If your airline allows pre-boarding for families with small children, do it!  It is so much easier to board the plane without feeling rushed/stressed from the line of people behind you while you're trying to get situated.  We dropped the carseat and stroller on the jetbridge and I wore C in the Ergobaby carrier until we got to our seats.

Our flight was relatively short (~2 hours); during boarding and the drink service, C was entertained to watch the people walking down the aisle.  He also enjoyed playing with the magazines/brochures in the seatback pocket for a short time.  However, during the majority of the flight, there wasn't much to see (and he is not one to nap in our arms), so we had to keep him occupied.  He has never watched TV or the iPad, so we didn't want to bank on that working, so we went to the foolproof option: snacks.  Yes, C basically snacked the ENTIRE duration of the flight.  To keep our seats cleaner, and to make the snacks last longer, we handed him 1 piece at a time (otherwise, he grabs food by the handful and shoves it in his mouth, while dropping half of it).  I had packed his lunch in a small cooler (diced vegetables, deli turkey, mozzarella cheese, etc.), so we did that first....then resorted to Cheerios 1 at a time...and finally a pouch.  We've never given him pouch baby food before but it was convenient, it was mess-free, and it required him to suck/swallow, so that helped keep his ears from popping (I nursed during takeoff and landing, but this helped during the descent).

Here are the things that were must-haves for us for the trip (especially the flight):

1.  Travel carseat

Since we were going to be renting a car at our destination (Denver) and driving to Vail, we needed a carseat.  (Note: if you're still using an infant carseat, you can just bring that.  This is for a convertible carseat since C is too tall for the infant seat).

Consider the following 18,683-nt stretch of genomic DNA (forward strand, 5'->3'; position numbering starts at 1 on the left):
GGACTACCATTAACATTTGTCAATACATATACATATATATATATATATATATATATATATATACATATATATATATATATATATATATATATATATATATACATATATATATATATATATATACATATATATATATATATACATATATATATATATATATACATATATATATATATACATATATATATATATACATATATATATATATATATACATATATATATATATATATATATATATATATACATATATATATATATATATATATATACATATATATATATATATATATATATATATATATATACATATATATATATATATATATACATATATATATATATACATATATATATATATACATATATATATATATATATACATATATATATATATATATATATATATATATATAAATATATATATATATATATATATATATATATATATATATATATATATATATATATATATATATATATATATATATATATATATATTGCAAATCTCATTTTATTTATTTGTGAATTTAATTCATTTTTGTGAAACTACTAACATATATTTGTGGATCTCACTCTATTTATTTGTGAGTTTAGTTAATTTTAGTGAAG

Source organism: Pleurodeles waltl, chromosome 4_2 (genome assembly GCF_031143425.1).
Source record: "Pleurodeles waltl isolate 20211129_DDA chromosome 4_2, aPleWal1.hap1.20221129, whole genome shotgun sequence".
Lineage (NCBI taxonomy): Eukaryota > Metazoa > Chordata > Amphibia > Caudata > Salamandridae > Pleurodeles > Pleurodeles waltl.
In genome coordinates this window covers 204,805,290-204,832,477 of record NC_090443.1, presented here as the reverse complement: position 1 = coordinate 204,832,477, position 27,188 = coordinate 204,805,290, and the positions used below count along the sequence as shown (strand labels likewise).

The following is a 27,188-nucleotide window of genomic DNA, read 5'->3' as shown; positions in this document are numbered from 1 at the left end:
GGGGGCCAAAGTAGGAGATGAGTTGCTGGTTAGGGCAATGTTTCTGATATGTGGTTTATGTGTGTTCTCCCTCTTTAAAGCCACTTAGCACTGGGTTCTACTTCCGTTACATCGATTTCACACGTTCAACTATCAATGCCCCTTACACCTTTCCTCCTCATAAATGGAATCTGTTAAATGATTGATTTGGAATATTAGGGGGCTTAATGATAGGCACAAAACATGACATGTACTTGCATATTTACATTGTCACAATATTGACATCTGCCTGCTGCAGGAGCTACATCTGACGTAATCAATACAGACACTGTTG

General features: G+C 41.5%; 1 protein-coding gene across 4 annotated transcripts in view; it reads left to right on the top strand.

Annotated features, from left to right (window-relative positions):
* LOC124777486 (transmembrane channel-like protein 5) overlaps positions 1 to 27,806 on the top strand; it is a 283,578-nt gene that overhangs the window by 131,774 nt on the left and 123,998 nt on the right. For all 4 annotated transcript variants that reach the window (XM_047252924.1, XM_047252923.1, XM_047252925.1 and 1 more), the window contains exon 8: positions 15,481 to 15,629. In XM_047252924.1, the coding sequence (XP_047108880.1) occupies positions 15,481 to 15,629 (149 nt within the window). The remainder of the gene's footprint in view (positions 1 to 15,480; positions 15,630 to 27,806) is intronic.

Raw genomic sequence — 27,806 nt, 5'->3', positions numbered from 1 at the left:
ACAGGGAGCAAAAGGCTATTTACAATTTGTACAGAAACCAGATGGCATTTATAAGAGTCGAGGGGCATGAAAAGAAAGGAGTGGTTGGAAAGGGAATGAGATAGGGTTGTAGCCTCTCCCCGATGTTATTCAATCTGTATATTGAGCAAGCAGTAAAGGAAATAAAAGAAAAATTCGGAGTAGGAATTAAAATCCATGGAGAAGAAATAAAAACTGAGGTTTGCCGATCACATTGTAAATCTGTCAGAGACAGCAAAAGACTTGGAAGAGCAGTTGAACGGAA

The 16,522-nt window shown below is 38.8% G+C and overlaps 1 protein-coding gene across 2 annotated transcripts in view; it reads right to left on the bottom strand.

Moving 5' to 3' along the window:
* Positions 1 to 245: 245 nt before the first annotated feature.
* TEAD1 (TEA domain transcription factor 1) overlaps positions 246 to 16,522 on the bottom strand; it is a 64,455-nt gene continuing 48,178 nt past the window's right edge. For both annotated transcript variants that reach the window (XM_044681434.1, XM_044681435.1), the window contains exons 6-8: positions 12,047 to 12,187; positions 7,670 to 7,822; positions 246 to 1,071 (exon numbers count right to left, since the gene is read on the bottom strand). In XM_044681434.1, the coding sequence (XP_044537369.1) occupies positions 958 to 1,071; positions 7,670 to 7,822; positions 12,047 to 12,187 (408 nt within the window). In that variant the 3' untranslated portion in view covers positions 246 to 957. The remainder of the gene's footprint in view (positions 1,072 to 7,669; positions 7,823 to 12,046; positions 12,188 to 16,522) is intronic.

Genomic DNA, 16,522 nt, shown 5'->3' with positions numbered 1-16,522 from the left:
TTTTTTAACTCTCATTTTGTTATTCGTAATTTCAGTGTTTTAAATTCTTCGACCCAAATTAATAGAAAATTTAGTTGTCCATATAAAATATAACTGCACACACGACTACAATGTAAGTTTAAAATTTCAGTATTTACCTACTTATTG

I had read enough horror stories online about trying to rent carseats through the rental car companies to know that we didn't want to go that route.  To summarize: even if you reserve one, they're not guaranteed to have them (or the right kind - e.g., infant, convertible, or booster) when you show up; they may be dirty; they may have damage that isn't visible (since you don't know the history); you won't have the manual or experience installing it; and the cost to rent ($5-10/day) adds up fast.  I also knew that we didn't want to bring our everyday carseats (Britax Boulevard ClickTights); although they are super easy to install, they are HEAVY AS ALL GET OUT (25+ pounds) and I did not want to lug those through the airport.  Plus, they were expensive, so if they got damaged by the baggage handlers, I didn't want to shell out $350 for a new one.

After doing some research, we ended up buying an Evenflo SureRide DLX, which was $99 at Babies R Us (so ~$80 after a 20% coupon).  It only weighs about 10 pounds, was easy to install, and is relatively compact so it fits in most vehicles (which was important since you never know exactly what rental vehicle they'll give you).  It fits rear-facing to 40 lbs and forward-facing to 65 lbs.  (A cheaper option is the Evenflo Tribute ($60 before coupon), but it only goes to 40 lbs rear and forward-facing, so it wouldn't last us as long and we'd end up having to buy another travel carseat in a couple years).  Anyway, the Evenflo Sureride ended up working out great and would be a great, budget-friendly option for a 2nd carseat for a spouse's or grandparent's car.

2.  Traveling Toddler Car Seat Accessory

The Traveling Toddler Car Seat Accessory is a a strap which hooks up to a carseat's latch connectors and allows you to strap the carseat to a normal carry-on size rolling suitcase.  We didn't try it, but they say that you can even strap your child into the carseat while you're wheeling it around the airport (it was definitely very secure on the suitcase).  We used this to wheel the carseat to security and around the airport, right until it was time to board the plane.

3.  Car Seat Gate Check Bag

This seems redundant of the strap, and, in theory, you could go without the strap mentioned above and use this bag the whole time.  I read a million reviews on Amazon and this one was supposed to be more durable than the J Childress brand (plus has a lifetime guarantee).  It has a shoulder strap, which is nice, although only if your carseat is as light as ours was (I can't imagine trying to carry our 25 lb Britax seat in this bag).  They make more expensive backpack-style carseat bags but this one worked fine for our purposes so I'm glad I didn't get the more expensive, brand-specific bag.  We put the carseat in this bag after we got to the gate (we kept it strapped to the suitcase the whole time we were walking around the airport because that meant it was one less bag to carry/keep track of).

4.  Umbrella Stroller